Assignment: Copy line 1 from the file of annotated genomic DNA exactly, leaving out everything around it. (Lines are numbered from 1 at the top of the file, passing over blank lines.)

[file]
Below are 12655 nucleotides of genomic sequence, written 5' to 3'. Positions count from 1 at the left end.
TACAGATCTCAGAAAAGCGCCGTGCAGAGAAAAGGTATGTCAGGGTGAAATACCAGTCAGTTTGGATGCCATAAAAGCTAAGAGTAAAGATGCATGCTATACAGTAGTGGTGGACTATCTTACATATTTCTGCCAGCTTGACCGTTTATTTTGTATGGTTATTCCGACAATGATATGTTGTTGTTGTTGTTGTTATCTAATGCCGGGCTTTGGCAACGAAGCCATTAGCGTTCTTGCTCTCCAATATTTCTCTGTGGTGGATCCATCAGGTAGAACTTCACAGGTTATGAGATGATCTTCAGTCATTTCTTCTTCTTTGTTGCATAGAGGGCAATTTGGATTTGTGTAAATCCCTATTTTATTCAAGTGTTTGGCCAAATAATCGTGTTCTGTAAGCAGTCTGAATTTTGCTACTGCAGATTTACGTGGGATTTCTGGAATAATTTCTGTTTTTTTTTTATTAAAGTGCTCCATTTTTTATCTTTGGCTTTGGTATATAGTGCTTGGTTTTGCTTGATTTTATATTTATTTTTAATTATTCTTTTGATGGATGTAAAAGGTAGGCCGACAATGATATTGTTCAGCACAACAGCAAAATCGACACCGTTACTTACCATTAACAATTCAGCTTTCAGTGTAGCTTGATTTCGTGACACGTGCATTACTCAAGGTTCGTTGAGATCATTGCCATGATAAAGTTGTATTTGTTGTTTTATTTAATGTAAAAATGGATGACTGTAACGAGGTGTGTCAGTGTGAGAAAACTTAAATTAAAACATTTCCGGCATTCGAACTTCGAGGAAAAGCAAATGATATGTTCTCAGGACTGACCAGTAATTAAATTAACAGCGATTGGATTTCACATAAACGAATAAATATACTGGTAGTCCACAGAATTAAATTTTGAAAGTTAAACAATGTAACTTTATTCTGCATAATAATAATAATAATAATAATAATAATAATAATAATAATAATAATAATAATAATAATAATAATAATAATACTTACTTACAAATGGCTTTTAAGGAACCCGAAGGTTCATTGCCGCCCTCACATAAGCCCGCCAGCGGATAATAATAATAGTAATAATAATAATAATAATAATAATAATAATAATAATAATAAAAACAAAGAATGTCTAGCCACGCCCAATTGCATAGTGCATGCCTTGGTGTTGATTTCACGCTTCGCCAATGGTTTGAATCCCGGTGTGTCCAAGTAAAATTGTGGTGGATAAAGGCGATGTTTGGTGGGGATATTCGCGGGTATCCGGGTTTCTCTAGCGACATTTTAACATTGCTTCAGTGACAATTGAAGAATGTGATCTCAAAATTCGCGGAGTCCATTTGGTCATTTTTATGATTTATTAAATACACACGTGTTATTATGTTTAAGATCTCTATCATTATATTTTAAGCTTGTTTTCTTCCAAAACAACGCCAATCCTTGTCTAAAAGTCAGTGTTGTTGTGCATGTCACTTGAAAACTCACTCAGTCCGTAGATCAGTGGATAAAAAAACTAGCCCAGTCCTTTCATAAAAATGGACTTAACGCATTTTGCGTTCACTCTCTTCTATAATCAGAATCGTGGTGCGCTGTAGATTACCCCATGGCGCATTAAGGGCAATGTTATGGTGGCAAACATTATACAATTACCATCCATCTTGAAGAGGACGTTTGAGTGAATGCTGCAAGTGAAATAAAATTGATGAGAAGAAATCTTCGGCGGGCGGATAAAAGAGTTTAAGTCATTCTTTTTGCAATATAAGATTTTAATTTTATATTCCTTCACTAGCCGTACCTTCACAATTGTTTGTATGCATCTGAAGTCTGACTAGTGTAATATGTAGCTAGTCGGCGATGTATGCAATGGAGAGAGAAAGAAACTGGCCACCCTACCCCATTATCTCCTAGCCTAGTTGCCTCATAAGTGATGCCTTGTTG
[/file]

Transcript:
Below are 12655 nucleotides of genomic sequence, written 5' to 3'. Positions count from 1 at the left end.